Jul
25

Unearthing the American dream at Effigy Mounds

Unearthing the American dream at Effigy Mounds

Effigy Mounds in northeast Iowa has layers of significance. There’s the park’s importance among Native American communities. There’s its status as Iowa’s only national monument. There are the physical mounds, each mystically carved into Iowa’s landscape.

Located in Monona, Iowa, in Allamakee County, Effigy Mounds joins national parks and historical sites under the jurisdiction of the National Park Service, which celebrates its centennial in August.

The park’s trademark mounds were formed by Native Americans in the shapes of animal spirits, including birds, deer, bison and lynx.

Northeast Iowa and Wisconsin are the only places in the Midwest have these types of highly concentrated mounds.

The mystery is part of the park’s allure for Effigy Mounds Cultural Resources Manger Albert LeBeau. He understands how the mounds were made — it’s the lingering “Why?” that inspires lasting relationships and collaboration with more than 20 Native American tribes.

“It’s about making sure that story is being told and making sure it’s told correctly,” LeBeau says. “We work hard to reestablish a working relationship with tribal partners. We have open, frank conversations about the management of the park together.”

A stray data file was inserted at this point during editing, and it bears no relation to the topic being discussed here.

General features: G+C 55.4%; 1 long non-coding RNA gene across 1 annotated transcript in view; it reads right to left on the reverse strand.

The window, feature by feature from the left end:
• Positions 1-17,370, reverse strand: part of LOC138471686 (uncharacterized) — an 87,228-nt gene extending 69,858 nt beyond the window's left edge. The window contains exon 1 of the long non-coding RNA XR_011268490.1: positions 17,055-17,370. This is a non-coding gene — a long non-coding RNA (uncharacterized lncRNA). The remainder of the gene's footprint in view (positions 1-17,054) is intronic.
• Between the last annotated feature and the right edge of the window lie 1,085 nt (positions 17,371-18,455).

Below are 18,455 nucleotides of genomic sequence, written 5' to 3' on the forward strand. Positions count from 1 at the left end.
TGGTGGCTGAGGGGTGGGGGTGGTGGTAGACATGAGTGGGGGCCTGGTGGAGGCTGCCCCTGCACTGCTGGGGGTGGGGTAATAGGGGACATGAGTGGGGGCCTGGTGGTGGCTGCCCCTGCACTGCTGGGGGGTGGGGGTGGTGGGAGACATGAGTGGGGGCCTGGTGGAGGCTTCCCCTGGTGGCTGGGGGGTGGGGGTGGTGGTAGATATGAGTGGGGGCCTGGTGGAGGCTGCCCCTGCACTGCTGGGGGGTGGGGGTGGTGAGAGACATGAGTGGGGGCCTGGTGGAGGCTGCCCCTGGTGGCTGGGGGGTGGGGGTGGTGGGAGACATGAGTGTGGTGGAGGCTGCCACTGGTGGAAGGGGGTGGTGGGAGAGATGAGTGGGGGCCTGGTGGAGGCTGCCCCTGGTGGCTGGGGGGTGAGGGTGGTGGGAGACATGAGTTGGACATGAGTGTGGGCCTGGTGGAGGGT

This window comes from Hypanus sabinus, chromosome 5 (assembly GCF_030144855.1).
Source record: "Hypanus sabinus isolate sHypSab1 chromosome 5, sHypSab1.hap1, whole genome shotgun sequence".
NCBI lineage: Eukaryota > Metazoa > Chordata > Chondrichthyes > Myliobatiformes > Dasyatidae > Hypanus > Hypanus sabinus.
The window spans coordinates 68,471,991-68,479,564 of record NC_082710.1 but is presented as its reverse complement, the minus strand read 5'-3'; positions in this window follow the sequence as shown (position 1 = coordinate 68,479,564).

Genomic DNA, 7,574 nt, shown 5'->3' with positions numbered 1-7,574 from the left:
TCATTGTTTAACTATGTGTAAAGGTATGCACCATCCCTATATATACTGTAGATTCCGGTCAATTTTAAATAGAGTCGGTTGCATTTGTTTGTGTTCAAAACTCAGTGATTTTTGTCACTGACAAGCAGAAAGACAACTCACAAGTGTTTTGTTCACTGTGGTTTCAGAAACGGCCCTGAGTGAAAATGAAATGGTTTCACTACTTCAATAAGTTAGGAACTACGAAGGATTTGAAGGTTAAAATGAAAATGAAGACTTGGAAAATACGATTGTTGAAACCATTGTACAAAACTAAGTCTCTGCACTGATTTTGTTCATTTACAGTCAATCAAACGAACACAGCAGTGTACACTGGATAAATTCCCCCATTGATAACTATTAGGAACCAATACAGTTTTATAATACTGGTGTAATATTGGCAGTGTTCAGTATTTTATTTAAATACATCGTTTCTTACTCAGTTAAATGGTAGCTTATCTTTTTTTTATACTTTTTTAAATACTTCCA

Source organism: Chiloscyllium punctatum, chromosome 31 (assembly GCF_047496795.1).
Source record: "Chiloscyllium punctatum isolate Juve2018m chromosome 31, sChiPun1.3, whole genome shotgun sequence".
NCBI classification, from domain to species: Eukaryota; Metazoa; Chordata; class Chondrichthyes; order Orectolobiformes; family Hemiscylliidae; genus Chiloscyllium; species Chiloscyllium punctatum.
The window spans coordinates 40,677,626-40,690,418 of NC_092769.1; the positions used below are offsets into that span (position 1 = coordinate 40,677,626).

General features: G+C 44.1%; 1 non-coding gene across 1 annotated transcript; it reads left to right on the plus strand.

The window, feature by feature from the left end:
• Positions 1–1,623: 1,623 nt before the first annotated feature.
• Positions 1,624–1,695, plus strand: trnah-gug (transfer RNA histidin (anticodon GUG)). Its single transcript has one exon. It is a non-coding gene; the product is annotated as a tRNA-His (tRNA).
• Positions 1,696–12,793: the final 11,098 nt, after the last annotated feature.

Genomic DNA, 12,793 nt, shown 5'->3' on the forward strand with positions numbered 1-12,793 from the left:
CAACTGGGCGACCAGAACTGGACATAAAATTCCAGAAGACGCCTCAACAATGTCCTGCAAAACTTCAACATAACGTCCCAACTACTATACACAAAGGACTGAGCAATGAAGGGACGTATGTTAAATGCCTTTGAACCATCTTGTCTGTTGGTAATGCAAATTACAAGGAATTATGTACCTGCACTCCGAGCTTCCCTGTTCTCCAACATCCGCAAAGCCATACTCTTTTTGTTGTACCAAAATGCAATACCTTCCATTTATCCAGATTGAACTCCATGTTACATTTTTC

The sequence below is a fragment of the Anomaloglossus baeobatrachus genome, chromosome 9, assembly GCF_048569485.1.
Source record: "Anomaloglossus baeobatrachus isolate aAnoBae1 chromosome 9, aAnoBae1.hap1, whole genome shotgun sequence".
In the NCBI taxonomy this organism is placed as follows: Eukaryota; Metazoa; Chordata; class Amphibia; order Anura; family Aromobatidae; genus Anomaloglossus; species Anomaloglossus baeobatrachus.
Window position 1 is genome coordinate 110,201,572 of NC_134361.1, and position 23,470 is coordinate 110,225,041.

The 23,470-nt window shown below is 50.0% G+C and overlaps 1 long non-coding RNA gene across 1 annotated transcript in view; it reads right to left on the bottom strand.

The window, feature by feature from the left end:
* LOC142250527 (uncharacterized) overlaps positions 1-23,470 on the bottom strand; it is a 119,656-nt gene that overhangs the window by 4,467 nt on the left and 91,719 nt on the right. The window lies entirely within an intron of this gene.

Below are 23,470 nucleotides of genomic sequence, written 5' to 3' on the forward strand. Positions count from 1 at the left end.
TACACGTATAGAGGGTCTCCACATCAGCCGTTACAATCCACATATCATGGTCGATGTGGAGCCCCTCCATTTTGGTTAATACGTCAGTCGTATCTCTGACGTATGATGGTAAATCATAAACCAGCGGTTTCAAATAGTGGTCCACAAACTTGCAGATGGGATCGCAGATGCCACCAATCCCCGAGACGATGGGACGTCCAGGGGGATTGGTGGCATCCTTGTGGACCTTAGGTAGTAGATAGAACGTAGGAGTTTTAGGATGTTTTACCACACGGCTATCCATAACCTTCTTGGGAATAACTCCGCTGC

For Chief Ranger Bob Palmer, the park’s importance is rooted in little moments that embody what it means to be an American.

Palmer’s national parks career has taken him to North Carolina, the Virgin Islands, Virginia and the north island of New Zealand. At Effigy Mounds, he oversees everything from visitor center operations and school visits to environmental protection and park upkeep.

Distilling a 29-year national parks career into a moment or two is tough for Palmer, but one Effigy Mounds moment still has him tearing up, 15-some years later.

Palmer took a group of fourth graders on a hike at Effigy Mounds, asking history trivia along the way.

He started things off with a story about Fort Crawford, which is across the Mississippi River. The commanding officer’s daughter there married a soldier named Jefferson Davis. Palmer asked if anyone knew who Davis was.

“This little boy raised his hand and shyly said, ‘Wasn’t he the president of the confederacy during the Civil War?’ ‘Yes, yes, he was,’ I said. ‘And his father-in-law was Zachary Taylor, does anyone know who Zachary Taylor was?’”

The boy answered question after question correctly, even acing Zachary Taylor’s nickname: “Old Rough and Ready.”

Palmer finished the hike and stopped to chat with the boy’s teachers.

“I said, ‘Boy, that fella is really switched on. He knows his history,’ and she looked at me, and said, ‘Yeah, he’s a Bosnian immigrant. He’s only been here for two-and-a-half years because his family was in the civil war in Bosnia. They moved over here, and he’s really embraced being an American.’”

Fifteen-some years later, that moment still encapsulates Palmer’s understanding of America’s National Park Service and all it encompasses.

“The value of our parks, national monuments and historical sites allows us to weave a tapestry among our citizenry that brings us all together in one form or another,” Palmer said. “You go to these parks and people have experiences that transform their lives. In that case, it was an experience that transformed mine.”

 

Experience the transformative power of the parks with National Parks Adventure in IMAX at SCI. Plus, get a local taste of America’s nationally protected lands with a trip to Effigy Mounds this summer!

Category: General SCI